Comey Will Voluntarily Testify Before Senate Committee, Sen. Graham Says

Comey Will Voluntarily Testify Before Senate Committee, Sen. Graham Says
Former FBI Director James Comey leaves the Rayburn House Office Building following a closed House Judiciary Committee meeting to hear his testimony on Capitol Hill in Washington on Dec. 7, 2018. (Alex Edelman / AFP via Getty Images)
Tom Ozimek

Former FBI Director James Comey has agreed to testify before a Senate committee, without a subpoena, regarding the bureau's probe into Russian election meddling and the campaign of President Donald Trump, according to Sen. Lindsey Graham (R-S.C.).

Graham said in remarks to Fox News on Wednesday that “the day of reckoning is upon us when it comes to Crossfire Hurricane,” referring to the code name for the FBI investigation, which was later taken over by former special counsel Robert Mueller, who probed allegations of collusion between the Trump campaign and Russia to sway the 2016 presidential election. Mueller ultimately didn’t establish any such collusion.

Comey will testify before the Senate Judiciary Committee on Sept. 30, according to Graham, who said the former director can expect to be grilled, but treated with respect.

“I appreciate Mr. Comey coming before the committee,” Graham said. “He will be respectfully treated, but asked hard questions.”

Graham told Fox News he requested Mueller appear before the committee, but he declined. The South Carolina senator said he would seek Mueller's testimony after the former special counsel wrote an op-ed in the Washington Post defending his office's prosecution of Trump associate Roger Stone, whose sentence the president commuted.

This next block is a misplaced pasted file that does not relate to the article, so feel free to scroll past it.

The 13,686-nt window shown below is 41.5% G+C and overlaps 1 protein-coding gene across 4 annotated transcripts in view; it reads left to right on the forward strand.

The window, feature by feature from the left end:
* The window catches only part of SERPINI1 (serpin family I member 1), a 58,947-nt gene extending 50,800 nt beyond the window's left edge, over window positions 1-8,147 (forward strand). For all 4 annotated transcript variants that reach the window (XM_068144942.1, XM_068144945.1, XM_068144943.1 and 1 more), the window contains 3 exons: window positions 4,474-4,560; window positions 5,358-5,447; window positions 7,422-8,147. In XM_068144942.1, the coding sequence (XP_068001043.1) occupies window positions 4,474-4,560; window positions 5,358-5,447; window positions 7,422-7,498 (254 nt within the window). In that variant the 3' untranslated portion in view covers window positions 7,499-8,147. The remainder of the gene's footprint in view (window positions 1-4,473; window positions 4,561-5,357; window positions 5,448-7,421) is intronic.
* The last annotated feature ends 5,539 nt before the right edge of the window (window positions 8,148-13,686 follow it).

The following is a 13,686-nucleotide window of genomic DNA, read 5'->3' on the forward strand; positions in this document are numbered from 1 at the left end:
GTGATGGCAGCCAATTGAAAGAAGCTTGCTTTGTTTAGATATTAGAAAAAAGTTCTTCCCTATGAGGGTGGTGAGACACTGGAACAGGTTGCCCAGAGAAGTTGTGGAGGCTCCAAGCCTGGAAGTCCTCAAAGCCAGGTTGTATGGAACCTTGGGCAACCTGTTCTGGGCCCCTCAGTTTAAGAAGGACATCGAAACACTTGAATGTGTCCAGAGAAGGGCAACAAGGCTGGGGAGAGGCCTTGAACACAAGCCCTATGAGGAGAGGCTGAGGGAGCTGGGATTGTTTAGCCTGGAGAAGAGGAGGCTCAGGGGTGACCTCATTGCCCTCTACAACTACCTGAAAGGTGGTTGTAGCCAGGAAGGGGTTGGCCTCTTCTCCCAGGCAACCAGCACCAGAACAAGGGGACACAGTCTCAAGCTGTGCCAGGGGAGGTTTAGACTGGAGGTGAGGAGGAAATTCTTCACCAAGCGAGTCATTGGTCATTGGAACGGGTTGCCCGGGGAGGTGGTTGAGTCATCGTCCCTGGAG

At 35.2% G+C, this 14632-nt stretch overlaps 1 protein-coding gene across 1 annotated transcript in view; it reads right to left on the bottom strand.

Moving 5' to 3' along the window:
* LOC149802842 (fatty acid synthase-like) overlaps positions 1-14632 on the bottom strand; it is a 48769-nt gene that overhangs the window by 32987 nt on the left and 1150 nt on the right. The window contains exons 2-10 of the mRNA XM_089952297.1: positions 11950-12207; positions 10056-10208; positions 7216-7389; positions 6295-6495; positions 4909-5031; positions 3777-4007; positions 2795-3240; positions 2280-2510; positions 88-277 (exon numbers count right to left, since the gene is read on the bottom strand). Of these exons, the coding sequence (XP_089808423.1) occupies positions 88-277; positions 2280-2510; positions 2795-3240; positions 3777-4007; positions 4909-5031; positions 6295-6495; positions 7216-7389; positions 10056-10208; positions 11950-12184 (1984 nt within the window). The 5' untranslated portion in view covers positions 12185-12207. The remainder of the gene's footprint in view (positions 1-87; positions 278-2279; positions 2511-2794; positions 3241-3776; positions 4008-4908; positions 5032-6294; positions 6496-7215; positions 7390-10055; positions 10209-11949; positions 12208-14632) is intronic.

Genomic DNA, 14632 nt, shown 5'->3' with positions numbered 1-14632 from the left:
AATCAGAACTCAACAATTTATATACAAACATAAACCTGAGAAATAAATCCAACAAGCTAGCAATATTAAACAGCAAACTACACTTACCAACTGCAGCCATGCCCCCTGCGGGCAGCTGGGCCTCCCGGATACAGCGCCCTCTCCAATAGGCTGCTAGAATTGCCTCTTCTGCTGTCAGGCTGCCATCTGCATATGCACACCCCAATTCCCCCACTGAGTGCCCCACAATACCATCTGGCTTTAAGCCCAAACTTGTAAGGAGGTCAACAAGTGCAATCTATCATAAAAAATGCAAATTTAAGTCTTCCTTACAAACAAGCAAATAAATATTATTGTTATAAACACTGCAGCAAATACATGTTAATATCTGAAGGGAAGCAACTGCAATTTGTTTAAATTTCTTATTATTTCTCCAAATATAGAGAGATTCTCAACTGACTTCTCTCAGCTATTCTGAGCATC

"I feel compelled to respond both to broad claims that our investigation was illegitimate and our motives were improper, and to specific claims that Roger Stone was a victim of our office. The Russia investigation was of paramount importance. Stone was prosecuted and convicted because he committed federal crimes. He remains a convicted felon, and rightly so," Mueller wrote.

Democrats on the judiciary committee requested Mueller's testimony, arguing that if Republicans are probing the FBI's investigation into the Trump campaign, which morphed into Mueller's probe, the former special counsel should be given the opportunity to defend his work.

"Apparently Mr. Mueller is willing—and also capable—of defending the Mueller investigation through an oped in the Washington Post," Graham wrote in a July 12 tweet. "Democrats on the Senate Judiciary Committee have previously requested Mr. Mueller appear before the Senate Judiciary Committee to testify about his investigation. That request will be granted."

Graham also told Fox News that former Deputy FBI Director Andrew McCabe was approached for a voluntary interview and talks with him are still underway.

The Senate Judiciary Committee, which is chaired by Graham, is one of two Republican-led Senate committees looking into the FBI's probe. Sen. Ron Johnson (R-Wis.), the chairman of the Senate Committee on Homeland Security and Governmental Affairs, is also conducting an investigation. His committee voted on Wednesday to give Johnson the power to subpoena dozens of former and current officials, including Comey and McCabe, as well as former Director of National Intelligence James Clapper.

Democrats have denounced both probes as partisan efforts targeting Trump's political foes.

"Our investigation is focused on uncovering and revealing the truth. But Democrats seem intent at every turn to frustrate and interfere with our oversight efforts," Johnson pushed back, in remarks at a business meeting Wednesday conducted by his committee.
Tom Ozimek is a senior reporter for The Epoch Times. He has a broad background in journalism, deposit insurance, marketing and communications, and adult education.
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